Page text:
Subject: Surtsey

I (would like) basic info about the 1963 eruption of Surtsey. What happened and what is the up to date condition?

    Surtsey, is part of a chain of islands that extend southward from the (main) island of Iceland. The volcano that makes up this island may be older but the island itself was born on 15 Nov, 1963. Eruptions actually started below sea level about a half of a year prior to this. They were detected and located by earthquake activity (seismic tremors) in the area. Earliest indications of an impending eruption at the surface were from water temperature increases of 7-9 °C at the sea surface, about 45 days before the above-sea-level eruptions began. The 1963 eruption actually started at over 100 meters water depth. As the volcano neared the surface, the eruptions created large explosions. When it neared the surface it produced an eruption column composed moslty of volcanic ash. The first observations of an eruption column were by Ólafur Vestman. He observed the volcanic debris from a ship on the morning of Nov. 14, 1963.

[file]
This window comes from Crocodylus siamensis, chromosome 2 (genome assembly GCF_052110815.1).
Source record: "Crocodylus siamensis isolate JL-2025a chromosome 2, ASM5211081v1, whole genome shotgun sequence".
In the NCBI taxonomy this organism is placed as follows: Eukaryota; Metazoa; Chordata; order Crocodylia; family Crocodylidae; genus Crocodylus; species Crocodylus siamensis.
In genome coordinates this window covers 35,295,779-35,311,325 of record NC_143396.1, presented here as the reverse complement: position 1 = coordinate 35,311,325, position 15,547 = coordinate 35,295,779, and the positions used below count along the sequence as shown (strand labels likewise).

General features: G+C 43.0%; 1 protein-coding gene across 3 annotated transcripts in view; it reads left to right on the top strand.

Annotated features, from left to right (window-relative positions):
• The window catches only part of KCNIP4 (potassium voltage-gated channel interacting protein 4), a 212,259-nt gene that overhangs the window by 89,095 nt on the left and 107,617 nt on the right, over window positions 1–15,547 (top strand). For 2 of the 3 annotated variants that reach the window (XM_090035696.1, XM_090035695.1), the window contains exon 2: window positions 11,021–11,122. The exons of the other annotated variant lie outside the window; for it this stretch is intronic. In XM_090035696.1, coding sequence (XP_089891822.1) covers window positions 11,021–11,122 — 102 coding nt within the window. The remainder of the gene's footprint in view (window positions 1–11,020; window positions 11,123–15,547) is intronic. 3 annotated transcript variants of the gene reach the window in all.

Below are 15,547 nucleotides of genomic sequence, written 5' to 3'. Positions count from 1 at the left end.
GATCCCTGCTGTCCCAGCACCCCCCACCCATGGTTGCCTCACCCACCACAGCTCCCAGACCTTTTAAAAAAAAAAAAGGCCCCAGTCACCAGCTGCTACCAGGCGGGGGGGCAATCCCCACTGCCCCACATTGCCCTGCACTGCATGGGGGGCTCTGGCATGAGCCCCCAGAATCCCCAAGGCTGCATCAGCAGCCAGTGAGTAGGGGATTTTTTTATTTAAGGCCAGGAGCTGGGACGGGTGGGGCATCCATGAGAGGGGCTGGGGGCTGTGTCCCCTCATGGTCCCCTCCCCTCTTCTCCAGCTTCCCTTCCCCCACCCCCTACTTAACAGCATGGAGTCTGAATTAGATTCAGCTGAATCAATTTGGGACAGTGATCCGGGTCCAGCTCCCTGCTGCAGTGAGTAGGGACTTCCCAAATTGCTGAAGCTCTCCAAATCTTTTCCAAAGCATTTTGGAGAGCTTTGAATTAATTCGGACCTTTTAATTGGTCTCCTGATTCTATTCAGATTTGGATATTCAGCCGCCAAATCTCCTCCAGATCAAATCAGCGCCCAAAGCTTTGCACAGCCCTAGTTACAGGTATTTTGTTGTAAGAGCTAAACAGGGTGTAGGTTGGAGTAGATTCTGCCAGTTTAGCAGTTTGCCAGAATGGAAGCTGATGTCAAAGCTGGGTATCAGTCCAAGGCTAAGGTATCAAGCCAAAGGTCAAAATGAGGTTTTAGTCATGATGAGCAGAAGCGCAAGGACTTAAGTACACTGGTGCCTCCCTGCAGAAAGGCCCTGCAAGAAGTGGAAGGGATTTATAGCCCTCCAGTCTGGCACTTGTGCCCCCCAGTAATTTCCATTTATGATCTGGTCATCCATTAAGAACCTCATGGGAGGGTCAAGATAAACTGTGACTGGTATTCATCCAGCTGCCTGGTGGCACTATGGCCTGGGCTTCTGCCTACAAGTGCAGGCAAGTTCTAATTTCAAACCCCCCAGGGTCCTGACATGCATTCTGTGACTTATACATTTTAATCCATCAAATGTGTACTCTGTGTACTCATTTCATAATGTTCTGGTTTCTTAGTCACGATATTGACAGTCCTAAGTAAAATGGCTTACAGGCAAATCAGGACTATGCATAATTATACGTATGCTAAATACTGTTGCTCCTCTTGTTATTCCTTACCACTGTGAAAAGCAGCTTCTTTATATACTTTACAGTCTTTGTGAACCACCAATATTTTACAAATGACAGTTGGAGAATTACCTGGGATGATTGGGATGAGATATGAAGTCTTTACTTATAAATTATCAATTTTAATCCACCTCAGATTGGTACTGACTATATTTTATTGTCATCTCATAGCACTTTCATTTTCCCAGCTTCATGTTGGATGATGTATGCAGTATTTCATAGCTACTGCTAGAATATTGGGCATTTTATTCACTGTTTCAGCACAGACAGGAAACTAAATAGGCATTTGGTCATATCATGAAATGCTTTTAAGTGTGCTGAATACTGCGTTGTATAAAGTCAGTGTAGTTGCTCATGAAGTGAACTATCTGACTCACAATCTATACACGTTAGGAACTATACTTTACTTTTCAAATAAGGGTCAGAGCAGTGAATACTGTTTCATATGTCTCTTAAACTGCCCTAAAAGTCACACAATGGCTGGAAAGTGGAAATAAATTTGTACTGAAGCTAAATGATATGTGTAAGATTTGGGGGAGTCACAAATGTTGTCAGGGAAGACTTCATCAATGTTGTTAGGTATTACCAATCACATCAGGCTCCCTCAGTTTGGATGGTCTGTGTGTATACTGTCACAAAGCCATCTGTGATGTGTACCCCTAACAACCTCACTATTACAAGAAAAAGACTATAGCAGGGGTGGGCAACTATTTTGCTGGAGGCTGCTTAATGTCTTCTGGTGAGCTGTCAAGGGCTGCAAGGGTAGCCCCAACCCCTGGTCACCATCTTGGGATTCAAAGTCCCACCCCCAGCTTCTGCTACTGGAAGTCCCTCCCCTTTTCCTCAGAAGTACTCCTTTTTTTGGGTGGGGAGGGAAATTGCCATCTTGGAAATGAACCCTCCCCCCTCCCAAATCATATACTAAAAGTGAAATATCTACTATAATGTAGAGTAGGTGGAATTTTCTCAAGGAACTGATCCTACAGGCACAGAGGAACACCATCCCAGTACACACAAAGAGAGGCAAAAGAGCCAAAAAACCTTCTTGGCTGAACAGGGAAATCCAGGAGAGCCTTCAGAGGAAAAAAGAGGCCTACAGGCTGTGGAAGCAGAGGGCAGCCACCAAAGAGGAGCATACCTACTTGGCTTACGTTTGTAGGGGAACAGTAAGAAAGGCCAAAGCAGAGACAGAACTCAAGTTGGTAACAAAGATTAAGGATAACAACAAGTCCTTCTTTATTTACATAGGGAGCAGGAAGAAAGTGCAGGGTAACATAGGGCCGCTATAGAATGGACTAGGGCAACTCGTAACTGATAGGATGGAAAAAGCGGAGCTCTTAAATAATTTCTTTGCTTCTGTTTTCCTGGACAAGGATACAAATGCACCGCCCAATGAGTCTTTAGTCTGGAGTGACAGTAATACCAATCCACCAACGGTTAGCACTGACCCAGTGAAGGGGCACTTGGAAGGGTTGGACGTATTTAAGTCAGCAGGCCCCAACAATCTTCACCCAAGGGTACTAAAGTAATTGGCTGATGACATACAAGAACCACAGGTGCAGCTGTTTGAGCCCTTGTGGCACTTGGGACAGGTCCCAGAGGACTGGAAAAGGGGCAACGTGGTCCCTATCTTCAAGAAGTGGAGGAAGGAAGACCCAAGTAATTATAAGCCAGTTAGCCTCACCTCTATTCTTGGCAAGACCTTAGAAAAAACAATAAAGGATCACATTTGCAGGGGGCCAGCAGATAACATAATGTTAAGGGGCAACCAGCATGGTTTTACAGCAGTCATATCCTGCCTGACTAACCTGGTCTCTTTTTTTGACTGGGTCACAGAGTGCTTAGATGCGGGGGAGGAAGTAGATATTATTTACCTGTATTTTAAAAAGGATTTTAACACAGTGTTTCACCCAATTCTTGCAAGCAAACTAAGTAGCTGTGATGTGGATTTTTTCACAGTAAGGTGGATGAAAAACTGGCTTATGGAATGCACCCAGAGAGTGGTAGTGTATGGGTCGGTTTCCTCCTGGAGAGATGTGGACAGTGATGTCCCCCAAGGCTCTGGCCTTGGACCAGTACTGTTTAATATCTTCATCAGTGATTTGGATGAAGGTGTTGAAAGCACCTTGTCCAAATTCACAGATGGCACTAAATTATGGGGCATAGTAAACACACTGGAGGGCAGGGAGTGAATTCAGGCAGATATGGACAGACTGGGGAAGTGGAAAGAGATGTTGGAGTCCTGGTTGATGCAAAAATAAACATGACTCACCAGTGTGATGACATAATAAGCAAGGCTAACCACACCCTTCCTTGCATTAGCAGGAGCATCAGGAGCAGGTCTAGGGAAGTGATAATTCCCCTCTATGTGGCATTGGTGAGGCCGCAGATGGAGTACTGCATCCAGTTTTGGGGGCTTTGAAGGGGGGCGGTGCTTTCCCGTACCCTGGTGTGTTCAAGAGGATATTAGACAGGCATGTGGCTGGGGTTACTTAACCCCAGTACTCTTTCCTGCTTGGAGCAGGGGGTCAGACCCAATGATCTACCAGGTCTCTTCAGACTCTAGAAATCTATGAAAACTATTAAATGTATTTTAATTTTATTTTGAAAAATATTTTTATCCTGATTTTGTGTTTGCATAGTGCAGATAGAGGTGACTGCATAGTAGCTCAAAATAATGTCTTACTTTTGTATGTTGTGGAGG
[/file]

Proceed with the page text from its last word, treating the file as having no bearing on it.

Eventually, the volcano grew above sea level, lava flows were erupted, and a cone formed. Basaltic lava flows first erupted April 4, 1964. All eruptions ceased in 1967. This pyroclastic to lava flow transition occured after the volcano had breached sea level and had built up a cone that was large enough t o keep sea water out of its eruption crater.
    Today, the island is being eroded by the large waves of North Atlantic Ocean and will probably disappear unless it erupts anew. It is presently volcanically quiet.

Drs. Mike Garcia and Ken Rubin
Department of Geology and Geophysics
University of Hawaii, Honolulu, HI 96822
with some info being provided by Dr. Karl Gronvold, of Nordisk Vulkanologisk Institut (the Nordic Volcanological Institute) in Iceland.

Return to the Ask-An-Earth-Scientist © page